Facebook Wants to Buy Drones to Provide Internet to Everyone

Facebook (NASDAQ:FB) is in talks to purchase drone-maker Titan Aerospace, a company that makes solar-powered drones that function almost like satellites, flying at near-orbit heights for up to five years without needing to come back down to Earth. The talks between the two companies were confirmed by The Verge, which also suggested the drones would be perfect for the Internet.org initiative Facebook takes part in.

“An atmospheric satellite is a drone that can perform most of the operations of an orbital satellite like weather monitoring or Earth imaging, but is less expensive,” Titan says of its drones in the video above. Facebook would be less interested in those functions than in the drone’s potential in communications. Facebook could use the drones to house equipment for Internet connections, then fly them above areas that still don’t have reliable Internet access.

Facebook is one of the primary backers of the Internet.org project, which describes itself as “a global partnership between technology leaders, nonprofits, local communities, and experts who are working together to bring the Internet to the two-thirds of the world’s population that doesn’t have it.” The project isn’t completely altruistic, though, as it is in Facebook’s interest that more people have access to the Web so that more people can get connected to Facebook.

TechCrunch pointed out that for now, users in developing nations don’t have much buying power, and so Facebook won’t make much money from showing them ads, but the company is more interested in the long-term development of dedicated Facebook users around the world. The recent acquisition of WhatsApp will also be helpful, as the messaging app could be used by people in developing nations who may not have access to cellphone service to send text messages.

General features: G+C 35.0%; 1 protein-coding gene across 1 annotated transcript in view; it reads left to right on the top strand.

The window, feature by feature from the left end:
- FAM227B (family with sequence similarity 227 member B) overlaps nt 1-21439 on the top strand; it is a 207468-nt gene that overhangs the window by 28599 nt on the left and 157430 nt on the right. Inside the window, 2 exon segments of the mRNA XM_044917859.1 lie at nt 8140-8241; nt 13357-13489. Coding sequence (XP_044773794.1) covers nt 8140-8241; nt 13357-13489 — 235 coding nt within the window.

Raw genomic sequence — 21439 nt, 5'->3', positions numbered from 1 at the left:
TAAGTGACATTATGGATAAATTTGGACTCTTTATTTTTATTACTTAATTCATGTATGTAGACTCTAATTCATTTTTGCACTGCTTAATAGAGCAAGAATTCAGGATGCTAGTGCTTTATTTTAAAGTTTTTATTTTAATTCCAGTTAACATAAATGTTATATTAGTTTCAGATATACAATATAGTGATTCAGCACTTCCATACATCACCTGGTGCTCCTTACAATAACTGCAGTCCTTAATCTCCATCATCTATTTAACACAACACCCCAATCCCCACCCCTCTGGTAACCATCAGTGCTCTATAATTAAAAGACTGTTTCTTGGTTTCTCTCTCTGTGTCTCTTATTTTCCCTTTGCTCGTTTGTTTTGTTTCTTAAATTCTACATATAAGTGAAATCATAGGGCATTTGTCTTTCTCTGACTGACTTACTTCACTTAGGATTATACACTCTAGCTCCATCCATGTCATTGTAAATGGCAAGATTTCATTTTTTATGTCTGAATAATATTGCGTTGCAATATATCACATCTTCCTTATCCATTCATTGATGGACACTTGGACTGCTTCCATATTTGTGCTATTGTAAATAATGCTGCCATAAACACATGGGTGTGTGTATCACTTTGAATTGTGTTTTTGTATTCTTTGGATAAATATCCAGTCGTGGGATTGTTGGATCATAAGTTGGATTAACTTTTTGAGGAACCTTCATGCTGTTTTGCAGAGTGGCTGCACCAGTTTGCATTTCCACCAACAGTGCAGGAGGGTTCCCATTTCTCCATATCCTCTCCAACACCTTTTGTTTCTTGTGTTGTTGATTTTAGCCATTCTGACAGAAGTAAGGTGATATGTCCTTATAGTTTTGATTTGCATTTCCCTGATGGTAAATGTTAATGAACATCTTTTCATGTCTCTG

Amazon (NASDAQ:AMZN) and Google (NASDAQ:GOOG) have been making their own investments and research into drone technology, but for delivery and factory use rather than communications. Amazon made a widely publicized video last year showing its delivery drones dropping off a package on someone’s front lawn. The end goal would be for the company to be able to deliver packages within hours of a purchase. Google has been scooping up robotics companies left and right over the past year and recently purchased an airplane hangar from NASA in which to store its robots.

Google also has a competing project to get Internet to more of the world’s population, using balloons rather than drones. Project Loon, which was launched over the summer, uses balloons that fly 12 miles above the Earth to transmit signals and establish connections to the Internet. This could also get Web access to people living in developing nations or isolated, rural areas. The more people worldwide that have access to the Internet, the better for companies who make money via the Internet.

According to an anonymous source who spoke to TechCrunch, the acquisition price of Titan Aerospace is about $60 million.

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